Welles & O'Toole at a party some years later. Drinks may have been consumed.
The AFS Essential Cinema series Shakespeare Our Contemporary begins on Thursday March 24 with a screening of the 1935 version of A MIDSUMMER NIGHTS DREAM. The series is presented in conjunction with the Harry Ransom Center's exhibition Shakespeare In Print & Performance.
From the BBC, this is one of the most interesting discussions about the various facets of perhaps the most complex character in all of literature, Hamlet.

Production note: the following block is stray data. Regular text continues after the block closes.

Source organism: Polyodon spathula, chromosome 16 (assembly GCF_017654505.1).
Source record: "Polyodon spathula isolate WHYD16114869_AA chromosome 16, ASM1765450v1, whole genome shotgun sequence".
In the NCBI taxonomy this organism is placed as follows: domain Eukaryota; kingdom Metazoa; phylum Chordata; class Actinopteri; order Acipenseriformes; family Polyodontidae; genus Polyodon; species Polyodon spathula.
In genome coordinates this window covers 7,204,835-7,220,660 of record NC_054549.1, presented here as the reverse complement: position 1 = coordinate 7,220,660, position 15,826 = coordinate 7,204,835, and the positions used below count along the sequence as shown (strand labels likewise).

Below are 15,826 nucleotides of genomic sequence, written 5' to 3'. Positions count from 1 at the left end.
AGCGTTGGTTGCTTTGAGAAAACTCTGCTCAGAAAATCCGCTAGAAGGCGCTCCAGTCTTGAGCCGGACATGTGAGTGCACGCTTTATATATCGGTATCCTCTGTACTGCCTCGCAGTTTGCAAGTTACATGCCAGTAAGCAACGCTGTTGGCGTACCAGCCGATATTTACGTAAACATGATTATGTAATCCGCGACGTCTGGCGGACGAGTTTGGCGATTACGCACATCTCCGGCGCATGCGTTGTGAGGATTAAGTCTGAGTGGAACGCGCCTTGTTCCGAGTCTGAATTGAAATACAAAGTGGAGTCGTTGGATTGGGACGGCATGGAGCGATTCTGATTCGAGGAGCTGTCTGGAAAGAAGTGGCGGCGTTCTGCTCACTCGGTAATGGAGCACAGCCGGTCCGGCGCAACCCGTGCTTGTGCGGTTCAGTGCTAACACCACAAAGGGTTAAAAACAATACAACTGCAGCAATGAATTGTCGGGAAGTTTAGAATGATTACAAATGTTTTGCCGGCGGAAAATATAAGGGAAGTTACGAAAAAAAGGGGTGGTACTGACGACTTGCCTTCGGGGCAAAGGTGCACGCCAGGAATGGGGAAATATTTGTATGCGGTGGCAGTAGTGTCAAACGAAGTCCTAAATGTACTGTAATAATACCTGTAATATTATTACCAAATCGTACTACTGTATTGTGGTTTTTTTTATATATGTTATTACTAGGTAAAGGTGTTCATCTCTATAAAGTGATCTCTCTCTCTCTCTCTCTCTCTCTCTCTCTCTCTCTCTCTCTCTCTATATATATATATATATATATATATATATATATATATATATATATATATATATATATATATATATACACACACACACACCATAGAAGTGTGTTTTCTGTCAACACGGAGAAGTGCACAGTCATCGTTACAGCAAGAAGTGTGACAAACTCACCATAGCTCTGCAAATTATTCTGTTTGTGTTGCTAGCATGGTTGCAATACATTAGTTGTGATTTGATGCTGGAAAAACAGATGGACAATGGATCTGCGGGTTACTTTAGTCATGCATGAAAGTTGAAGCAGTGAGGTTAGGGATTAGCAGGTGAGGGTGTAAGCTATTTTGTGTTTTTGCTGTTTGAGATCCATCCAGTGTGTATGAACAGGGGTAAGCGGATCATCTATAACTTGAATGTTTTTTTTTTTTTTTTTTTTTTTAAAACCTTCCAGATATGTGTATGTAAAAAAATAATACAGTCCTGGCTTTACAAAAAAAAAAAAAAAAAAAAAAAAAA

On a television stage set, three actors sit together and talk. It's a fascinating dynamic. The older man, actor Ernest Milton, represents what we might call the orthodoxy of Shakespeare staging. The middle aged man, Orson Welles, a former enfant terrible of the stage, has many brilliant observations about Shakespeare. The younger man, Peter O'Toole, an Irishman making a great career in films, is full of the pep and vigor of youth and thus reflects one of Hamlet's most important traits, his callowness.